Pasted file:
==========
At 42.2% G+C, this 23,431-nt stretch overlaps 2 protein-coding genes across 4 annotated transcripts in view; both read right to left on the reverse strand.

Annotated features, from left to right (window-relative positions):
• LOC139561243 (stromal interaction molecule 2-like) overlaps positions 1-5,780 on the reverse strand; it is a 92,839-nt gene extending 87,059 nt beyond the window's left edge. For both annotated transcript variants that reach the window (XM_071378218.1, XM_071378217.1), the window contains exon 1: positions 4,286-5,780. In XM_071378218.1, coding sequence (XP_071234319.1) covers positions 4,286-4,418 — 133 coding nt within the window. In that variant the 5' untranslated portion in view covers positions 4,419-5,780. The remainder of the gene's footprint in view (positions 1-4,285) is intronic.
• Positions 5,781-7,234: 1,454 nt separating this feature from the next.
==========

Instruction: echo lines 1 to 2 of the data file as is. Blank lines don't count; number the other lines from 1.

At 42.2% G+C, this 23,431-nt stretch overlaps 2 protein-coding genes across 4 annotated transcripts in view; both read right to left on the reverse strand.

Annotated features, from left to right (window-relative positions):